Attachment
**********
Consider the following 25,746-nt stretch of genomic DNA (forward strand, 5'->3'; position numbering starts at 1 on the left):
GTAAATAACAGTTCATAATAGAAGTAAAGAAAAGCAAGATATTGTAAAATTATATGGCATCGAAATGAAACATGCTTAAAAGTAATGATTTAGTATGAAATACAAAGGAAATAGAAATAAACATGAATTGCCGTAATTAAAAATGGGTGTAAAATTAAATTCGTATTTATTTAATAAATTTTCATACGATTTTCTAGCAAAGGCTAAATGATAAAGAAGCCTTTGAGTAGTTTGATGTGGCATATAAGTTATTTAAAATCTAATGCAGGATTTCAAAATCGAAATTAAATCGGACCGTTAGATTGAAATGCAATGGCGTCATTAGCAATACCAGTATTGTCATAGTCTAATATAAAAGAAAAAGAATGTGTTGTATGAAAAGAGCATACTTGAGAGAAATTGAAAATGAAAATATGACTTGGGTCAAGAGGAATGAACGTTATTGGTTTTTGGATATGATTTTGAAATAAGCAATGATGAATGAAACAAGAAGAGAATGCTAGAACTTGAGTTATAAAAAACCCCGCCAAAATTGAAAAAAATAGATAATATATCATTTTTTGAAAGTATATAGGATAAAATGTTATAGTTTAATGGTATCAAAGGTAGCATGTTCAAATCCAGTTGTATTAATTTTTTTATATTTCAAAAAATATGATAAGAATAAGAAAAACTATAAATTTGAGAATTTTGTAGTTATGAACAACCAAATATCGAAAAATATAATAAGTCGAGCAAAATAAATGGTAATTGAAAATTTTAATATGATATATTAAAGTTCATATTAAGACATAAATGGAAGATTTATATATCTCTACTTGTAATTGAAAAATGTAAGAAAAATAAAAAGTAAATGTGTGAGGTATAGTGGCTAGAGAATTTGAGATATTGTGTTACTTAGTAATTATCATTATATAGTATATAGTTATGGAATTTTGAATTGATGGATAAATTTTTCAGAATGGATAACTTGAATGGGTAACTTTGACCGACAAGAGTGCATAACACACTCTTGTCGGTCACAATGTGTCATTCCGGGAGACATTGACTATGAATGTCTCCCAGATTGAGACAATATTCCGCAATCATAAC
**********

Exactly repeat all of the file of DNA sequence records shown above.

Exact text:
Consider the following 25,746-nt stretch of genomic DNA (forward strand, 5'->3'; position numbering starts at 1 on the left):
GTAAATAACAGTTCATAATAGAAGTAAAGAAAAGCAAGATATTGTAAAATTATATGGCATCGAAATGAAACATGCTTAAAAGTAATGATTTAGTATGAAATACAAAGGAAATAGAAATAAACATGAATTGCCGTAATTAAAAATGGGTGTAAAATTAAATTCGTATTTATTTAATAAATTTTCATACGATTTTCTAGCAAAGGCTAAATGATAAAGAAGCCTTTGAGTAGTTTGATGTGGCATATAAGTTATTTAAAATCTAATGCAGGATTTCAAAATCGAAATTAAATCGGACCGTTAGATTGAAATGCAATGGCGTCATTAGCAATACCAGTATTGTCATAGTCTAATATAAAAGAAAAAGAATGTGTTGTATGAAAAGAGCATACTTGAGAGAAATTGAAAATGAAAATATGACTTGGGTCAAGAGGAATGAACGTTATTGGTTTTTGGATATGATTTTGAAATAAGCAATGATGAATGAAACAAGAAGAGAATGCTAGAACTTGAGTTATAAAAAACCCCGCCAAAATTGAAAAAAATAGATAATATATCATTTTTTGAAAGTATATAGGATAAAATGTTATAGTTTAATGGTATCAAAGGTAGCATGTTCAAATCCAGTTGTATTAATTTTTTTATATTTCAAAAAATATGATAAGAATAAGAAAAACTATAAATTTGAGAATTTTGTAGTTATGAACAACCAAATATCGAAAAATATAATAAGTCGAGCAAAATAAATGGTAATTGAAAATTTTAATATGATATATTAAAGTTCATATTAAGACATAAATGGAAGATTTATATATCTCTACTTGTAATTGAAAAATGTAAGAAAAATAAAAAGTAAATGTGTGAGGTATAGTGGCTAGAGAATTTGAGATATTGTGTTACTTAGTAATTATCATTATATAGTATATAGTTATGGAATTTTGAATTGATGGATAAATTTTTCAGAATGGATAACTTGAATGGGTAACTTTGACCGACAAGAGTGCATAACACACTCTTGTCGGTCACAATGTGTCATTCCGGGAGACATTGACTATGAATGTCTCCCAGATTGAGACAATATTCCGCAATCATAAC